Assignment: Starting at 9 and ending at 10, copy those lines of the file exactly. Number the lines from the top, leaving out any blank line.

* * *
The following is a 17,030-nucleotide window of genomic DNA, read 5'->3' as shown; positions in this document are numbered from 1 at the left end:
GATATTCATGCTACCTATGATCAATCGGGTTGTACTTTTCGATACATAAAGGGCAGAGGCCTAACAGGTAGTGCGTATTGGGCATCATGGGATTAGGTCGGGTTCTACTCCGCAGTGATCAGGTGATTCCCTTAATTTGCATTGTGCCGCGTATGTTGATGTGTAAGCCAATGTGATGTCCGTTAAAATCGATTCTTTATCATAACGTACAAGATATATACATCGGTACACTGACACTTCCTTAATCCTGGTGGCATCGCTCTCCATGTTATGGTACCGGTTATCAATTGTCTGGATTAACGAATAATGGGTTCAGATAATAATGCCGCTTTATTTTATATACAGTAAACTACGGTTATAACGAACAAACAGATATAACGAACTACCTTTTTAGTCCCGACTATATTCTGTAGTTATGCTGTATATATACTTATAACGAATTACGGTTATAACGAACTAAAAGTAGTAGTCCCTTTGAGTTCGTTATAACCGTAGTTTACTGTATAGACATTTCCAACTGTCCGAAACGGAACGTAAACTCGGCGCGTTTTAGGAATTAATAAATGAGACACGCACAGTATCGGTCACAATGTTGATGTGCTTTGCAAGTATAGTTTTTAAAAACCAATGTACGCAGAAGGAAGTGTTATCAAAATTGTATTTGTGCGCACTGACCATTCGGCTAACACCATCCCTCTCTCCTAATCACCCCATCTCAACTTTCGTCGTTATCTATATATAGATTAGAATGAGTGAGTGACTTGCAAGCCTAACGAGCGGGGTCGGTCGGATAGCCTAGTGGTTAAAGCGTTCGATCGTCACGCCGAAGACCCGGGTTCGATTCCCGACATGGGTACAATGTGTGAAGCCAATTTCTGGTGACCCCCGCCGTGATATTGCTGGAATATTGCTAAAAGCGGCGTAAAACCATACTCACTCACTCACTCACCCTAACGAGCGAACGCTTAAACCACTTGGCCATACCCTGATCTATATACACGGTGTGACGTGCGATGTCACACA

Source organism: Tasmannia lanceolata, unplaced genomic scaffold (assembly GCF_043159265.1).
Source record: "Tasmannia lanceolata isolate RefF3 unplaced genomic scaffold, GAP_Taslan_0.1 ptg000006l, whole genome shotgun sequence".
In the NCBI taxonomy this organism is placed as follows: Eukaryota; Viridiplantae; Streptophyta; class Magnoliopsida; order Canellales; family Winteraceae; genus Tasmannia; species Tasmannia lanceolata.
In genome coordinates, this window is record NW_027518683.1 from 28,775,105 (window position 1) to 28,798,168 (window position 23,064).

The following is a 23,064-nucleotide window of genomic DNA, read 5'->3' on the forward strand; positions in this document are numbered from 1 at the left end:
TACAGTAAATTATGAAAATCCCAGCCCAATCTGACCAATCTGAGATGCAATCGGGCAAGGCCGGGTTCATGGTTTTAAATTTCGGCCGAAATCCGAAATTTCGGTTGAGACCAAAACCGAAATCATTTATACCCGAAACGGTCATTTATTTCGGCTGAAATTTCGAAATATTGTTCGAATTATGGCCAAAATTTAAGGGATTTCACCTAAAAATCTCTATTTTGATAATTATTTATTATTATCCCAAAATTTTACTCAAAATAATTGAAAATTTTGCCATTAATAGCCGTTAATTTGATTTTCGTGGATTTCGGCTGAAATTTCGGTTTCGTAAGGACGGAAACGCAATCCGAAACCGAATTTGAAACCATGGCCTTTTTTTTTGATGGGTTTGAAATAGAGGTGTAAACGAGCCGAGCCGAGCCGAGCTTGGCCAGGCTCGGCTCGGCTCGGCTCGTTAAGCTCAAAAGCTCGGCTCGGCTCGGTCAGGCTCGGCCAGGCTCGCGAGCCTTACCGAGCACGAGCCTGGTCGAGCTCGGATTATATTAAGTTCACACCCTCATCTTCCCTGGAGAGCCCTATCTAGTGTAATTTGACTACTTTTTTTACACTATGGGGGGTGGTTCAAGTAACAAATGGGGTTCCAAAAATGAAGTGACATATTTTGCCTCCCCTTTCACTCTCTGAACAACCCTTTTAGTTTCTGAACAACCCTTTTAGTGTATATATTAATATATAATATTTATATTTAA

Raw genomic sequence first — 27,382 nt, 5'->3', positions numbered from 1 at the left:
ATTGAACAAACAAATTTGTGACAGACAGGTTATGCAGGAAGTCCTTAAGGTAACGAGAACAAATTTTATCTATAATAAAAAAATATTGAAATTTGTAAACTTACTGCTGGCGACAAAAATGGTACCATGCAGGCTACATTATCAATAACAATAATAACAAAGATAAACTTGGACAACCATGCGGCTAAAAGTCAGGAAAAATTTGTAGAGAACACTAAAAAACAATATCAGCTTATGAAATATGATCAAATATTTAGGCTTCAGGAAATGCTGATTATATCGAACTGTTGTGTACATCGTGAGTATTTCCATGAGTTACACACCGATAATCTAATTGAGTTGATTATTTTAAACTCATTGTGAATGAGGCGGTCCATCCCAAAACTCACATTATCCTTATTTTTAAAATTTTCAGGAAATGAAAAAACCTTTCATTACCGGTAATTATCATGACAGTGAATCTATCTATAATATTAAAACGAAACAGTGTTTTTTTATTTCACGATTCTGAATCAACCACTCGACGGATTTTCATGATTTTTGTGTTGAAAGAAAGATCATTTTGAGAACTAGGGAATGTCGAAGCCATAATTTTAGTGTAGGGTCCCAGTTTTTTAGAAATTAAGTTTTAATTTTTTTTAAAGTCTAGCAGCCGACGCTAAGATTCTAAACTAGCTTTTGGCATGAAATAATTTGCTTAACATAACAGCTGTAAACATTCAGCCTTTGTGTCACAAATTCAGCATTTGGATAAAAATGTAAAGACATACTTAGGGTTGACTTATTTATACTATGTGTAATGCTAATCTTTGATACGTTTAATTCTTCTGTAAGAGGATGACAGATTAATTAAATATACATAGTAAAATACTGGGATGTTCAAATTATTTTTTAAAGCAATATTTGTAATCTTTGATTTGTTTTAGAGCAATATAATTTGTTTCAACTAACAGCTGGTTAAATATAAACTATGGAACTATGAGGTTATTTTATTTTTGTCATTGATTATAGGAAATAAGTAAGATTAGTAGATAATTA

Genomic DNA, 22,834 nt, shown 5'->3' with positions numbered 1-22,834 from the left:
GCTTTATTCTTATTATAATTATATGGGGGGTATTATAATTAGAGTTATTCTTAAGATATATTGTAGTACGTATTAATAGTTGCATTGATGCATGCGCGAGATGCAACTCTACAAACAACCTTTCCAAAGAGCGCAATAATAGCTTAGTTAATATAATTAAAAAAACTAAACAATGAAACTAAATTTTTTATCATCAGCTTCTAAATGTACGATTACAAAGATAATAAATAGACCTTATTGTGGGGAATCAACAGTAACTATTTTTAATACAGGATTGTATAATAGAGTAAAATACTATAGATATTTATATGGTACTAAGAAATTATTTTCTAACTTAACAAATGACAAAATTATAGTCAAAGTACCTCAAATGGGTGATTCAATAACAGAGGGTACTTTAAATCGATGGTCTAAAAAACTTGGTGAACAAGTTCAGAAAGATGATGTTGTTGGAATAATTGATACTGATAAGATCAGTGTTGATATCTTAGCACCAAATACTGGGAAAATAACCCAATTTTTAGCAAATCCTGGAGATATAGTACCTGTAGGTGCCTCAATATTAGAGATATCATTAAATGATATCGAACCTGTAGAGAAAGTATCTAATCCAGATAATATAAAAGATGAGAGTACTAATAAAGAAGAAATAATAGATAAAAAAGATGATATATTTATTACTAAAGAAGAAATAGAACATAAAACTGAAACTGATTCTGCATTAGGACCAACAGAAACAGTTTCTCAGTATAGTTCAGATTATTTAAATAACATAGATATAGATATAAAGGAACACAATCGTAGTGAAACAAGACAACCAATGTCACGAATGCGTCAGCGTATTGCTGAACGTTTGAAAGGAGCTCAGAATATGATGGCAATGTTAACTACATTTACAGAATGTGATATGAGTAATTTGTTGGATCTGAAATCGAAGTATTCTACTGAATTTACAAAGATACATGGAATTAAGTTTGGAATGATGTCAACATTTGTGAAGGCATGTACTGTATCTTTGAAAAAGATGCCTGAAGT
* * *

Raw genomic sequence first — 27,382 nt, 5'->3', positions numbered from 1 at the left:
ATTGAACAAACAAATTTGTGACAGACAGGTTATGCAGGAAGTCCTTAAGGTAACGAGAACAAATTTTATCTATAATAAAAAAATATTGAAATTTGTAAACTTACTGCTGGCGACAAAAATGGTACCATGCAGGCTACATTATCAATAACAATAATAACAAAGATAAACTTGGACAACCATGCGGCTAAAAGTCAGGAAAAATTTGTAGAGAACACTAAAAAACAATATCAGCTTATGAAATATGATCAAATATTTAGGCTTCAGGAAATGCTGATTATATCGAACTGTTGTGTACATCGTGAGTATTTCCATGAGTTACACACCGATAATCTAATTGAGTTGATTATTTTAAACTCATTGTGAATGAGGCGGTCCATCCCAAAACTCACATTATCCTTATTTTTAAAATTTTCAGGAAATGAAAAAACCTTTCATTACCGGTAATTATCATGACAGTGAATCTATCTATAATATTAAAACGAAACAGTGTTTTTTTATTTCACGATTCTGAATCAACCACTCGACGGATTTTCATGATTTTTGTGTTGAAAGAAAGATCATTTTGAGAACTAGGGAATGTCGAAGCCATAATTTTAGTGTAGGGTCCCAGTTTTTTAGAAATTAAGTTTTAATTTTTTTTAAAGTCTAGCAGCCGACGCTAAGATTCTAAACTAGCTTTTGGCATGAAATAATTTGCTTAACATAACAGCTGTAAACATTCAGCCTTTGTGTCACAAATTCAGCATTTGGATAAAAATGTAAAGACATACTTAGGGTTGACTTATTTATACTATGTGTAATGCTAATCTTTGATACGTTTAATTCTTCTGTAAGAGGATGACAGATTAATTAAATATACATAGTAAAATACTGGGATGTTCAAATTATTTTTTAAAGCAATATTTGTAATCTTTGATTTGTTTTAGAGCAATATAATTTGTTTCAACTAACAGCTGGTTAAATATAAACTATGGAACTATGAGGTTATTTTATTTTTGTCATTGATTATAGGAAATAAGTAAGATTAGTAGATAATTA